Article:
The Travis County Surf Park Is Going To Open After All
Yes, you read that correctly.
Austin is a very nice city with many charms, but one thing that even the most bullish Keep-It-Weirders have to admit is that the surfing sucks.
That’s something that Doug Coors—the heir to the Coors Brewing Company—has long sought to rectify. Coors has been pursuing a project called the NLand Surf Park, which he announced as North America’s first artificial park for surfers. It was announced in June 2015, but the project was delayed several times. It was initially intended to open earlier this year, but heavy rains delayed construction, and then this summer Travis County sued the park because it didn’t meet health and safety requirements necessary for public pools. It was a bummer, man.
But that’s all behind us now, as NLand and county officials have reached a settlement that will allow the park to open. As long as the park sends its water quality report to county staff every day, the Travis County Commissioners Court voted to hang loose.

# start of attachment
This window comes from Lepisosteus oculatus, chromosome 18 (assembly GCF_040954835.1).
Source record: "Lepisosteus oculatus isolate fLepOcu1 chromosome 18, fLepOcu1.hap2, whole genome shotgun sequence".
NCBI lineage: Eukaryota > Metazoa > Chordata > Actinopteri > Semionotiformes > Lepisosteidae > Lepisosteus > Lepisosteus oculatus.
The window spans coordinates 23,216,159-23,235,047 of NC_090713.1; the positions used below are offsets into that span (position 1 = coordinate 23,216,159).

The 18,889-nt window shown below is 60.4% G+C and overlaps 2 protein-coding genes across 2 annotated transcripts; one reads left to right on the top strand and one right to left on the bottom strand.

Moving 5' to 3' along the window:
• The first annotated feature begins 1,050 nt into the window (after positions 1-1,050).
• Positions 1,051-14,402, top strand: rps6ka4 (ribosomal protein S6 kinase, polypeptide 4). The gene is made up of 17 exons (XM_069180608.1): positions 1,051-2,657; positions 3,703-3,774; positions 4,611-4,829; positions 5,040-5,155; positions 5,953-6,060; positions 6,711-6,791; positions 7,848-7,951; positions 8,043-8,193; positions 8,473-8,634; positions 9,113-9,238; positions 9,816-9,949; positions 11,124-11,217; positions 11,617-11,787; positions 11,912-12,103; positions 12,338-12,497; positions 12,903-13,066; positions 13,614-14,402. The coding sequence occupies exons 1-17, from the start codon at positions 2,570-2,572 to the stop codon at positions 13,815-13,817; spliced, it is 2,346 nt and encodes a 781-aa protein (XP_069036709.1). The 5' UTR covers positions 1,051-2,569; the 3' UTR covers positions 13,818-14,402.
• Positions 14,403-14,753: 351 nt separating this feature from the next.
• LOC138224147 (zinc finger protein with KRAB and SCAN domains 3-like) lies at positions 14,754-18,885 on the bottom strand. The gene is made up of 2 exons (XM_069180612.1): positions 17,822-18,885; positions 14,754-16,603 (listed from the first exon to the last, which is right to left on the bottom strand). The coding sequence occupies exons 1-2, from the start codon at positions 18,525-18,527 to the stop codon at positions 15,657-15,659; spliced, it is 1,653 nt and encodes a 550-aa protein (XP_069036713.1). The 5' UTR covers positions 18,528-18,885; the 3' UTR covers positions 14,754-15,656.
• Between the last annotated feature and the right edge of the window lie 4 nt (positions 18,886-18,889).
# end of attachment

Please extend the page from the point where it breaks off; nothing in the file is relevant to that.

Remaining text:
That’ll happen with practically no delay—NLand is set to open on Friday, allowing surfing enthusiasts in the landlocked Texas city to finally hang ten without having to drive to Corpus Christi. The park is unique, to put it mildly. It’s fourteen acres, making it about forty-five times the area of an Olympic-sized swimming pool. The waves generated by the pool come at a rate of 300 per hour, ranging in size from one to six feet, sized according to the surfer’s skill level. (The NLand website refers to them as “Reef” for pros, “Inside” for intermediate surfers, and “Bay” for beginners.)
The fact that it took months to happen because of a dispute over water quality is maybe on the bottom-five list of weird things about a massive surf park on the outskirts of a city three and a half hours from the ocean. Travis County Commissioner Bridget Shea, perhaps anticipating some complaints about big brother’s role in over-regulating some chill bros who just want to surf, told the Austin American-Statesman that the dispute wasn’t about petty details:
Delays in the project brought a barrage of complaints from eager Austin-area surfers. Commissioner Brigid Shea said she appreciated their passion, but was concerned about the lagoon being filled with run-off water from the nearby highway and cattle facilities. The daily testing relieves those concerns, she said.